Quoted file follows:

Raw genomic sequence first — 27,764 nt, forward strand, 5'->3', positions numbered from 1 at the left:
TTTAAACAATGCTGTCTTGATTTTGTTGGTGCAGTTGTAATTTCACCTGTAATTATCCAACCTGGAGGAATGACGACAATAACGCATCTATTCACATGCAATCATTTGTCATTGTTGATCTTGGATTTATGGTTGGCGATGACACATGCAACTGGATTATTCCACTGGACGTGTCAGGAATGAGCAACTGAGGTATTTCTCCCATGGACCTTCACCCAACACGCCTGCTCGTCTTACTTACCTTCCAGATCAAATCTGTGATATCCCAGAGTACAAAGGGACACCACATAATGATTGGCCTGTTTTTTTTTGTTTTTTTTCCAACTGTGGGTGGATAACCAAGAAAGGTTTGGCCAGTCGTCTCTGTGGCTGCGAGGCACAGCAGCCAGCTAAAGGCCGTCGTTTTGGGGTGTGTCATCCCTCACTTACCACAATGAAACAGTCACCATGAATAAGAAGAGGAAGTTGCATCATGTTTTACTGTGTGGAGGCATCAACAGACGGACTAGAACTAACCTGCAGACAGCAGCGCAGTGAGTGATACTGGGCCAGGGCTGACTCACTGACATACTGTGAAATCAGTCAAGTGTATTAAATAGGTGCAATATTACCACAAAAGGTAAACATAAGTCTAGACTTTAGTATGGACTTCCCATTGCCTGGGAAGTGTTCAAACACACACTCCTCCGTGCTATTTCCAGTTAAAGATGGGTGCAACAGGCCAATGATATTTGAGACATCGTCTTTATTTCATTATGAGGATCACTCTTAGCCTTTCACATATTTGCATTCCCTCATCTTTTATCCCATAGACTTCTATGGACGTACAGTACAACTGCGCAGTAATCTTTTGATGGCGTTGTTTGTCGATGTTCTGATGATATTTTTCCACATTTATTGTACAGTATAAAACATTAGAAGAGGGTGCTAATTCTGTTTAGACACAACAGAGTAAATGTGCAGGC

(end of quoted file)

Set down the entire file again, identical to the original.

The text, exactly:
Raw genomic sequence first — 27,764 nt, forward strand, 5'->3', positions numbered from 1 at the left:
TTTAAACAATGCTGTCTTGATTTTGTTGGTGCAGTTGTAATTTCACCTGTAATTATCCAACCTGGAGGAATGACGACAATAACGCATCTATTCACATGCAATCATTTGTCATTGTTGATCTTGGATTTATGGTTGGCGATGACACATGCAACTGGATTATTCCACTGGACGTGTCAGGAATGAGCAACTGAGGTATTTCTCCCATGGACCTTCACCCAACACGCCTGCTCGTCTTACTTACCTTCCAGATCAAATCTGTGATATCCCAGAGTACAAAGGGACACCACATAATGATTGGCCTGTTTTTTTTTGTTTTTTTTCCAACTGTGGGTGGATAACCAAGAAAGGTTTGGCCAGTCGTCTCTGTGGCTGCGAGGCACAGCAGCCAGCTAAAGGCCGTCGTTTTGGGGTGTGTCATCCCTCACTTACCACAATGAAACAGTCACCATGAATAAGAAGAGGAAGTTGCATCATGTTTTACTGTGTGGAGGCATCAACAGACGGACTAGAACTAACCTGCAGACAGCAGCGCAGTGAGTGATACTGGGCCAGGGCTGACTCACTGACATACTGTGAAATCAGTCAAGTGTATTAAATAGGTGCAATATTACCACAAAAGGTAAACATAAGTCTAGACTTTAGTATGGACTTCCCATTGCCTGGGAAGTGTTCAAACACACACTCCTCCGTGCTATTTCCAGTTAAAGATGGGTGCAACAGGCCAATGATATTTGAGACATCGTCTTTATTTCATTATGAGGATCACTCTTAGCCTTTCACATATTTGCATTCCCTCATCTTTTATCCCATAGACTTCTATGGACGTACAGTACAACTGCGCAGTAATCTTTTGATGGCGTTGTTTGTCGATGTTCTGATGATATTTTTCCACATTTATTGTACAGTATAAAACATTAGAAGAGGGTGCTAATTCTGTTTAGACACAACAGAGTAAATGTGCAGGC